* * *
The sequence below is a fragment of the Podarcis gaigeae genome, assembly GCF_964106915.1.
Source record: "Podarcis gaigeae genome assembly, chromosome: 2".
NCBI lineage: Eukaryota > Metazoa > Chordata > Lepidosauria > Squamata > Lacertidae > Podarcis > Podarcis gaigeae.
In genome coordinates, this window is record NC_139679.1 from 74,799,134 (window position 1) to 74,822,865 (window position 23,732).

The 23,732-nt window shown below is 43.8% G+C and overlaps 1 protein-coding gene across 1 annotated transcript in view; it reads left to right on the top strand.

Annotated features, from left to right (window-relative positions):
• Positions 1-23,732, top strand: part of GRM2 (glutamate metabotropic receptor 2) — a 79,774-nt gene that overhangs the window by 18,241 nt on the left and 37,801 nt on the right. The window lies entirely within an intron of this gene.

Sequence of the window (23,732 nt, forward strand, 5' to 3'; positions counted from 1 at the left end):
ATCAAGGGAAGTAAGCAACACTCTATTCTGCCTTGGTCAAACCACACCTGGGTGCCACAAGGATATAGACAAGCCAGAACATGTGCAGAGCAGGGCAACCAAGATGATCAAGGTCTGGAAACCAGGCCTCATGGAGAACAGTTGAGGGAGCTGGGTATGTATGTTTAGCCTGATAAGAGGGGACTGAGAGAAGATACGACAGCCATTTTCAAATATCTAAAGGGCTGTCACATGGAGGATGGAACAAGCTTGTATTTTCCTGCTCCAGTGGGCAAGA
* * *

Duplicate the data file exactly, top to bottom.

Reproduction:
The sequence below is a fragment of the Podarcis gaigeae genome, assembly GCF_964106915.1.
Source record: "Podarcis gaigeae genome assembly, chromosome: 2".
NCBI lineage: Eukaryota > Metazoa > Chordata > Lepidosauria > Squamata > Lacertidae > Podarcis > Podarcis gaigeae.
In genome coordinates, this window is record NC_139679.1 from 74,799,134 (window position 1) to 74,822,865 (window position 23,732).

The 23,732-nt window shown below is 43.8% G+C and overlaps 1 protein-coding gene across 1 annotated transcript in view; it reads left to right on the top strand.

Annotated features, from left to right (window-relative positions):
• Positions 1-23,732, top strand: part of GRM2 (glutamate metabotropic receptor 2) — a 79,774-nt gene that overhangs the window by 18,241 nt on the left and 37,801 nt on the right. The window lies entirely within an intron of this gene.

Sequence of the window (23,732 nt, forward strand, 5' to 3'; positions counted from 1 at the left end):
ATCAAGGGAAGTAAGCAACACTCTATTCTGCCTTGGTCAAACCACACCTGGGTGCCACAAGGATATAGACAAGCCAGAACATGTGCAGAGCAGGGCAACCAAGATGATCAAGGTCTGGAAACCAGGCCTCATGGAGAACAGTTGAGGGAGCTGGGTATGTATGTTTAGCCTGATAAGAGGGGACTGAGAGAAGATACGACAGCCATTTTCAAATATCTAAAGGGCTGTCACATGGAGGATGGAACAAGCTTGTATTTTCCTGCTCCAGTGGGCAAGA